3 B4.3 The heart flow chart should include: 4 deoxygenated blood from body enters right atrium through vena cava oxygenated blood from lungs enters left atrium through pulmonary vein atria contract together and force blood down into ventricles (lower chambers) right ventricle sends deoxygenated blood to lungs through pulmonary artery left ventricle pumps oxygenated blood around the body through aorta 2 a prevent blood flowing backwards, making heart more efficient 2 b supply heart muscle cells with oxygenated blood for aerobic respiration and efficient contraction 2 c allows heart to pump blood around body very efficiently, enables blood to leave heart at high pressure, right ventricle only has to send blood to the lungs (where high pressure would be damaging) 3 Pulmonary artery carries blood away from heart. Blood carried from heart to lungs is deoxygenated blood from the body, which is dark red until it picks up oxygen in the lungs. 4 a metal mesh placed in artery and opened up by inflation of tiny balloon to hold narrowed blood vessel open so blood can flow freely 4 b Advantages: Stent: no anaesthetic required, relatively cheap, effective Bypass surgery: very effective against severe blockages Disadvantages: Stent: ineffective against severely blocked or narrowed arteries Bypass surgery: general anaesthetic required, expensive Oxford University Press This resource sheet may have been changed from the original. 3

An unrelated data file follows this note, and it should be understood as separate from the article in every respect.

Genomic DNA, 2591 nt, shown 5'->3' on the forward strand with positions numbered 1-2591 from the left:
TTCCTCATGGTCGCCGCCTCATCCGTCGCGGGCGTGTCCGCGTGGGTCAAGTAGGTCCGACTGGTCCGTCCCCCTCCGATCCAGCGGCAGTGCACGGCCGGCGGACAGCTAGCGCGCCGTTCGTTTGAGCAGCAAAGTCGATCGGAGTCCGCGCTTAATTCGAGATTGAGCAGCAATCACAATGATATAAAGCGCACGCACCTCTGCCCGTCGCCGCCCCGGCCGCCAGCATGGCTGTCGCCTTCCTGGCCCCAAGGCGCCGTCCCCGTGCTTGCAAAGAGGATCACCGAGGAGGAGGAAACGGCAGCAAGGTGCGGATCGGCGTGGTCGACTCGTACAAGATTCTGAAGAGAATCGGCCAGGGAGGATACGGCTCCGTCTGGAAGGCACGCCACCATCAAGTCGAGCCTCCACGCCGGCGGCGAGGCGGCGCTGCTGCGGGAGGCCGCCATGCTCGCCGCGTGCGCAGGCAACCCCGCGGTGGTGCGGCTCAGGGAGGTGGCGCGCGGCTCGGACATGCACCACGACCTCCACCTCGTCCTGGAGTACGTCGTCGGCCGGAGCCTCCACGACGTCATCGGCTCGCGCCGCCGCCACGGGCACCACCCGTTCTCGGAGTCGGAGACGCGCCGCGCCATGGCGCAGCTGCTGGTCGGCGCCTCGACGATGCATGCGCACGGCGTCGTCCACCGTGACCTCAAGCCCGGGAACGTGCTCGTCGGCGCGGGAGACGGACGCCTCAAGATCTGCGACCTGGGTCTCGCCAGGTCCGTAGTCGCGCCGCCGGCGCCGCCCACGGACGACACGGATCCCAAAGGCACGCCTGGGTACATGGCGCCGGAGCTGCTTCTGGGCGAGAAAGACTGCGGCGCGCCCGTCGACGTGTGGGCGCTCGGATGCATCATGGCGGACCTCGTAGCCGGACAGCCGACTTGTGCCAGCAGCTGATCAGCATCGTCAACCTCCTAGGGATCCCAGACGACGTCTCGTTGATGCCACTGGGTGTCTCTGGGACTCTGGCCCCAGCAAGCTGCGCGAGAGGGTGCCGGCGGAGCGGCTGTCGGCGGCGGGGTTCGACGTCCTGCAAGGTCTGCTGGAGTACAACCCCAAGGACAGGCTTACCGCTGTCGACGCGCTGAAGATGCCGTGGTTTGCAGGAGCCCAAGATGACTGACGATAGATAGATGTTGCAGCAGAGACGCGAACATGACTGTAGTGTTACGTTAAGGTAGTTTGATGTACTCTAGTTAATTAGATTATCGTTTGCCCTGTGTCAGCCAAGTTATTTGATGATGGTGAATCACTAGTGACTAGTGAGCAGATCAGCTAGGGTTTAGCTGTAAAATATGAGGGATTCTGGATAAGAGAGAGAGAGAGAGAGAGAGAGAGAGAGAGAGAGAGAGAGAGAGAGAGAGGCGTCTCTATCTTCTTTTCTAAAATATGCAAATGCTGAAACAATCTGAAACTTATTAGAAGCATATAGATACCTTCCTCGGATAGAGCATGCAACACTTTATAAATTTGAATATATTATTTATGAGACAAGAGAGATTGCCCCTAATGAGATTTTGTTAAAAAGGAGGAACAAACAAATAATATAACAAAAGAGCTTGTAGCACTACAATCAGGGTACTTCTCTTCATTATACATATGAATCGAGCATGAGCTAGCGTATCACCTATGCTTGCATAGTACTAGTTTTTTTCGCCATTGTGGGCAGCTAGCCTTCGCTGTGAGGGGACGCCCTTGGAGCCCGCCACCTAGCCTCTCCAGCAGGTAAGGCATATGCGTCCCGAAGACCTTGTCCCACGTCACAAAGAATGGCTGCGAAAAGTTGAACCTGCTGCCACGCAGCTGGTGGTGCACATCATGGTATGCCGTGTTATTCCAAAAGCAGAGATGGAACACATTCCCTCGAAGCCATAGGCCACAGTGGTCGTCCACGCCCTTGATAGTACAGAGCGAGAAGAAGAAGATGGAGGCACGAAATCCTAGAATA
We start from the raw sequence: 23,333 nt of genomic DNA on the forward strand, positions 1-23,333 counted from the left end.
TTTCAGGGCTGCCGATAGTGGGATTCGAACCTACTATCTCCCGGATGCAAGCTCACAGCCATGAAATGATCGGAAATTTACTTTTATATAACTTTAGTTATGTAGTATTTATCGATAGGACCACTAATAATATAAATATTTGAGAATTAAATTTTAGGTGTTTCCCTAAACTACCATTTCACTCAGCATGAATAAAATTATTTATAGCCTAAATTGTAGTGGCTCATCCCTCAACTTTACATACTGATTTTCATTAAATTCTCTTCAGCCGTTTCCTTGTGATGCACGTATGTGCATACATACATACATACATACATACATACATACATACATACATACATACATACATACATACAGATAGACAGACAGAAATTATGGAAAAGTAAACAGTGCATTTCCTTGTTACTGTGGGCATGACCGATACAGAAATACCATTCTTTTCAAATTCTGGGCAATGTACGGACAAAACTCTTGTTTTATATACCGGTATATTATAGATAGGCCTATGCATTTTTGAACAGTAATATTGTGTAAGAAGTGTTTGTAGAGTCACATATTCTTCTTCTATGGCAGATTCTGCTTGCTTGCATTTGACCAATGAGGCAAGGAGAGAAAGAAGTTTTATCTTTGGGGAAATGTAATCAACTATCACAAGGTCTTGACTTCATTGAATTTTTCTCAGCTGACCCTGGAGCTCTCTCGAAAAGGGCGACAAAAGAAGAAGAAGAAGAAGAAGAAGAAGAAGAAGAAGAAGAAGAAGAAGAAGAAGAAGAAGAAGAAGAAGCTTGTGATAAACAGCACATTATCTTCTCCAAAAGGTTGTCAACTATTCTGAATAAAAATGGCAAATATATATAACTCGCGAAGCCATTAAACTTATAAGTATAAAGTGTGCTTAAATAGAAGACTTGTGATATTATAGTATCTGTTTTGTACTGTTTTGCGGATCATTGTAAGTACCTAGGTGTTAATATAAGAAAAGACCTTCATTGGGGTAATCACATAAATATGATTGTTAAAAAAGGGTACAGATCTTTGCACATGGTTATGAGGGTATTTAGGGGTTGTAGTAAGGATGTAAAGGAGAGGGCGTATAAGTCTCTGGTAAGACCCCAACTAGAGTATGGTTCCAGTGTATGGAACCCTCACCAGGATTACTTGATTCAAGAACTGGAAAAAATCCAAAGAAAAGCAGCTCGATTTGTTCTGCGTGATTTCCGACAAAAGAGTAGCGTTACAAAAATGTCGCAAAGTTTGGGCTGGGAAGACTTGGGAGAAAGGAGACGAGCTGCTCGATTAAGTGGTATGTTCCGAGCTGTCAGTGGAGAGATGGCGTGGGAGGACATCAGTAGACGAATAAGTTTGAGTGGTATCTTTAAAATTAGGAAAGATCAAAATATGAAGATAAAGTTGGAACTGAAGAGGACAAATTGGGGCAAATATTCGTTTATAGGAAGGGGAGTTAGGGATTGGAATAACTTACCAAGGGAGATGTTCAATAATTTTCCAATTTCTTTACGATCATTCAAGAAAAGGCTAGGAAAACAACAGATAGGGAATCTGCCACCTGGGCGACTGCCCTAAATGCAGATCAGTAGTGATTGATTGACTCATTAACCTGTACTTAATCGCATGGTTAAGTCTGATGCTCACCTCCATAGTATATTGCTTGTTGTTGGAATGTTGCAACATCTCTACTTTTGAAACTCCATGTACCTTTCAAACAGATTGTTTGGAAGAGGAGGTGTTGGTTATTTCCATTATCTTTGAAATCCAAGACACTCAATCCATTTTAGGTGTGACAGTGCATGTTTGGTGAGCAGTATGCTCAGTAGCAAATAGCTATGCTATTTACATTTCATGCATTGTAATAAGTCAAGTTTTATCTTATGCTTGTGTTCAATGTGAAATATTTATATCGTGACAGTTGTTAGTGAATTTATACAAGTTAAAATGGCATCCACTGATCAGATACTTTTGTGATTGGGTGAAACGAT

4 B4.4 Helping the heart group of cells in right atrium of heart producing regular electrical signal that spreads through heart and makes it contract 2 electrical device implanted into chest producing regular electrical signals to stimulate heart to contract and beat, often inactive if heart beating normally and activated by change in heart rhythm may measure additional demands increase heart rate during exercise 3 a Valves prevent backflow of blood in heart. Leaky valve can allow blood to flow backwards, which means full amount of blood does not leave heart and blood coming into heart chamber mixes with blood that hasn t left, making heart less efficient. 3 b i advantage: lasts a long time disadvantage: lifetime medication required to prevent clotting 3 b ii advantage: no medication needed disadvantage: limited lifespan (2 5 years) 4 Can be used to keep patient alive until suitable heart for transplant becomes available. Can be used in some cases to rest patient s own heart and allow it to recover. May be used to replace the natural heart in the long term. Very expensive, not effective over long periods, could be overtaken by organs grown from stem cells. Any other valid evidence-based argument. Oxford University Press This resource sheet may have been changed from the original. 4